|Publication number||US5435480 A|
|Application number||US 08/172,064|
|Publication date||Jul 25, 1995|
|Filing date||Dec 23, 1993|
|Priority date||Dec 23, 1993|
|Publication number||08172064, 172064, US 5435480 A, US 5435480A, US-A-5435480, US5435480 A, US5435480A|
|Inventors||Paul J. Hart, Kishor V. Desai, Edward Vytlacil, Ajit K. Trivedi|
|Original Assignee||International Business Machines Corporation|
|Export Citation||BiBTeX, EndNote, RefMan|
|Patent Citations (8), Non-Patent Citations (2), Referenced by (65), Classifications (16), Legal Events (6)|
|External Links: USPTO, USPTO Assignment, Espacenet|
The present invention is concerned with filling plated thru holes in a circuit card or board with solder. In particular, the present invention is concerned with significantly reducing, if not entirely eliminating, the formation of voids in the solder fill in the plated thru hole. In particular, the present invention is concerned with methods whereby a plurality of solder balls is provided within a plated thru hole or, wherein a single solder ball is provided on top of the thru hole. In each instance, the solder ball(s) are reflowed to thereby fill the plated thru hole with solder and provide solder on at least the top of the thru hole.
Interconnection between multi-layer ceramic substrates containing plated thru holes and printed circuit cards has been achieved employing solder ball connections. Typically, a process employing solder ball connection involves attaching 90/10 Pb/Sn solder balls onto the bottom side pads (I/O pads) of the multi-layer ceramic substrate. The solder balls are typically attached employing a eutectic solder, such as a 63/31 Sn/Pb solder. In this way, the solder ball connection module having balls attached thereto, then directly gets attached onto plated thru holes of the printed circuit card, using a reflow process. Typical reflow processes include vapor phase, electroforming process, or an infrared heating process.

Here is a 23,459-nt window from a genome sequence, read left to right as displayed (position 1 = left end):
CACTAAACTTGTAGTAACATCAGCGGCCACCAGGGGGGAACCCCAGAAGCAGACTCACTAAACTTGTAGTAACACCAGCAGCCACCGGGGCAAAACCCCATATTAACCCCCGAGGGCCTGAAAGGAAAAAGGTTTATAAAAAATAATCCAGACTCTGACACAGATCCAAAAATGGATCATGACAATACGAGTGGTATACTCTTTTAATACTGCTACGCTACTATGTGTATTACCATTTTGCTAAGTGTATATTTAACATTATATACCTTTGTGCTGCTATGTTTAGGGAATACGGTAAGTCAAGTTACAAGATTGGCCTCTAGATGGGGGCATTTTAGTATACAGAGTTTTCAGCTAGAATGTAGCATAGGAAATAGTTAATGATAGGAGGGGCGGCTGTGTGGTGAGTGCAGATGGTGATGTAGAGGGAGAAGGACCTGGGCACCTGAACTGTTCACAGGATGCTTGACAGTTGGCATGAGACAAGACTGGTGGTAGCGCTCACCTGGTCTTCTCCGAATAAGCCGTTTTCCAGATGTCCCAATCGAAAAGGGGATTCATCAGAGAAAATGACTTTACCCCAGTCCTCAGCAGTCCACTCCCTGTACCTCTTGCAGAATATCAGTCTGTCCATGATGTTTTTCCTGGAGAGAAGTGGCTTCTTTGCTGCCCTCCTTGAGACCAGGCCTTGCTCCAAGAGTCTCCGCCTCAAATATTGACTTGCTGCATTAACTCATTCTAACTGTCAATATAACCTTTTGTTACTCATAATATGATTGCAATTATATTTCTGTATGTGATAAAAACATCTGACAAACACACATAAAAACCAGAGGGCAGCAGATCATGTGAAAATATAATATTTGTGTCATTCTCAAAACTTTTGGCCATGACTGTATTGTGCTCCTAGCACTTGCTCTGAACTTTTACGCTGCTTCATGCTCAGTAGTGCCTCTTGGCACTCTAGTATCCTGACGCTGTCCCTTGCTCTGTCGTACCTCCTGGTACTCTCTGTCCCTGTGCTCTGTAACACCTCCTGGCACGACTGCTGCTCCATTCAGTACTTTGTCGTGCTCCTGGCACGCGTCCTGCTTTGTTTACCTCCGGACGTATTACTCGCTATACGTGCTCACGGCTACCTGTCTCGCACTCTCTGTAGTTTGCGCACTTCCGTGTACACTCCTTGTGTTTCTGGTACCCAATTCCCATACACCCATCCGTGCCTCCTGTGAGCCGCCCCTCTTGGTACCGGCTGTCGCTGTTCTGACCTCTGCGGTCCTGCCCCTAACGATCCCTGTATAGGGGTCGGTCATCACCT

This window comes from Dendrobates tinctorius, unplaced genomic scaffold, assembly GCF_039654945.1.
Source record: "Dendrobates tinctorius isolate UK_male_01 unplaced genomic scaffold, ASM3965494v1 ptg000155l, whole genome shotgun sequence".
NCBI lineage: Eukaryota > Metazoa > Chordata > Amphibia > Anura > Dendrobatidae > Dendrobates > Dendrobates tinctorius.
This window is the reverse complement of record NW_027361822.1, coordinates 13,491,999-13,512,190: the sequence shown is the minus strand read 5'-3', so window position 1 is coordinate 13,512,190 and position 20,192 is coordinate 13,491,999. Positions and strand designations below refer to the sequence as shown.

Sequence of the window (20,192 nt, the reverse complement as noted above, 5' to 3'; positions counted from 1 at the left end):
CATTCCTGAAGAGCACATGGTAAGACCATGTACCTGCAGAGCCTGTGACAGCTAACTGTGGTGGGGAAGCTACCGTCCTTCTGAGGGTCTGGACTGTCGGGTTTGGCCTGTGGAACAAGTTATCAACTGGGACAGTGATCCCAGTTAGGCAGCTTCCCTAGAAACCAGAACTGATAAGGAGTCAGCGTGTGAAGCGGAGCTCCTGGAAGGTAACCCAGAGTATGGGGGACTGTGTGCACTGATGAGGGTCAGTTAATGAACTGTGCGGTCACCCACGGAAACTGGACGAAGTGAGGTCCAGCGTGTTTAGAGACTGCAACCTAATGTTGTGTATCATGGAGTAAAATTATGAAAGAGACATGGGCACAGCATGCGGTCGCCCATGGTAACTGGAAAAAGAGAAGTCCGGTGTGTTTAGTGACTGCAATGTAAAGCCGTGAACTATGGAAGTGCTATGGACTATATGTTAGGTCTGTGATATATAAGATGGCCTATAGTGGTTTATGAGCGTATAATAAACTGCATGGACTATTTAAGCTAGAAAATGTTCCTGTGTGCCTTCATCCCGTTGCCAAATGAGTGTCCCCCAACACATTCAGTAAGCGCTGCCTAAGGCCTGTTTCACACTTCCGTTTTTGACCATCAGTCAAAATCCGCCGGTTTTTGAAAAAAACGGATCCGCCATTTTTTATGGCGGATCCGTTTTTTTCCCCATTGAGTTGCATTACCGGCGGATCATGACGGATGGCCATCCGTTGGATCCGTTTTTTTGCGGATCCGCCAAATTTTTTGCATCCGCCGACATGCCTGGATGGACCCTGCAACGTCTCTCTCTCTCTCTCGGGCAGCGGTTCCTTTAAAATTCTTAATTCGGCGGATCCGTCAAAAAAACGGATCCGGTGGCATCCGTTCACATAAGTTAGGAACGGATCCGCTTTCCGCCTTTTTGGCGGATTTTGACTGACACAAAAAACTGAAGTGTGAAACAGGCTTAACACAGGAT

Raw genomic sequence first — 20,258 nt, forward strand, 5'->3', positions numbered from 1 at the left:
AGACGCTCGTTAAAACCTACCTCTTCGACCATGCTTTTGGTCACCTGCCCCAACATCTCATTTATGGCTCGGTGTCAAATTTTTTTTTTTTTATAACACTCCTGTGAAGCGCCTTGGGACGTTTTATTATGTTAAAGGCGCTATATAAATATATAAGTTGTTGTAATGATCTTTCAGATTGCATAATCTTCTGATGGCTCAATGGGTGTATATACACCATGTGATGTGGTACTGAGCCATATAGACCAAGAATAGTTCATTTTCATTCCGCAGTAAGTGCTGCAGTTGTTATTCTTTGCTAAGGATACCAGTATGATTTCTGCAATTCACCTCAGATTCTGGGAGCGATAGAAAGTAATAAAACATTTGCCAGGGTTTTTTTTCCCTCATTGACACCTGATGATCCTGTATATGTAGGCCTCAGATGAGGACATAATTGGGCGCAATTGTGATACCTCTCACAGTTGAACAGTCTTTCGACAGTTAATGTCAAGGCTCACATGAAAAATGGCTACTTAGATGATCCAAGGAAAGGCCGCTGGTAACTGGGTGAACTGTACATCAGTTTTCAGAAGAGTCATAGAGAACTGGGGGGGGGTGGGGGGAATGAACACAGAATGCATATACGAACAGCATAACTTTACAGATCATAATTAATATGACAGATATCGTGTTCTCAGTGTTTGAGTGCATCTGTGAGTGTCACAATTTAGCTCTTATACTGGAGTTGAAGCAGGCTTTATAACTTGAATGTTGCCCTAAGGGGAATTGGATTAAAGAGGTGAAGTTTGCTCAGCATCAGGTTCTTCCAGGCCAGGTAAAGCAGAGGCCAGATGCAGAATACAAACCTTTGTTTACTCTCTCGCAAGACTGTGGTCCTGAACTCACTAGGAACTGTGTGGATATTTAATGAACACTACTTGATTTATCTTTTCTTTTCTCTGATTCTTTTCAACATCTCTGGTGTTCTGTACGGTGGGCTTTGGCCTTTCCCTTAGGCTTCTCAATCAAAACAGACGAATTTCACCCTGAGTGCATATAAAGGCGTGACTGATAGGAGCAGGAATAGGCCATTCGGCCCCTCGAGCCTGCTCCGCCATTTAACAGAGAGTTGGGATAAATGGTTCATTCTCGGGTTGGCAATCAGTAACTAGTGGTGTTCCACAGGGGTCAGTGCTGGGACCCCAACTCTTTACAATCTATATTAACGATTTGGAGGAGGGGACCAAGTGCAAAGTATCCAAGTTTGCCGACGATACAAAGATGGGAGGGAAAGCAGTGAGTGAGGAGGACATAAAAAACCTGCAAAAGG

However, the relatively low melting eutectic solder tends to flow into the plated thru hole, thereby deleting the same at the joints between the high melting solder ball/module pad, and solder ball/plated thru hole land on the circuit board or card. This, in turn, adversely affects the reliability of the device and provide for potential exposure of electrical opens.
The problem is especially exacerbated by subsequent processing whereby the card goes through subsequent wave solder processing to attach backside components. The wave soldering process in turn can remelt the low melting solder. The flow of the low melting solder during the process into the plated thru hole is referred to as wicking.
The present invention provides a process which avoids the wicking experienced in prior attachment processes.
According to one aspect of the present invention, a plated thru hole in a circuit board or card is filled with solder by providing a removal adhesive film on the bottom side of the card or board, and then providing a plurality of solder balls within at least one of the thru holes of the circuit board or card. The total volume of the plurality of the solder balls is greater than the volume of the plated thru holes. The solder balls are reflowed and solidified to thereby fill the plated thru holes with solder, and provide solder on top of the plated thru holes, to create a land for subsequent attachment of solder ball.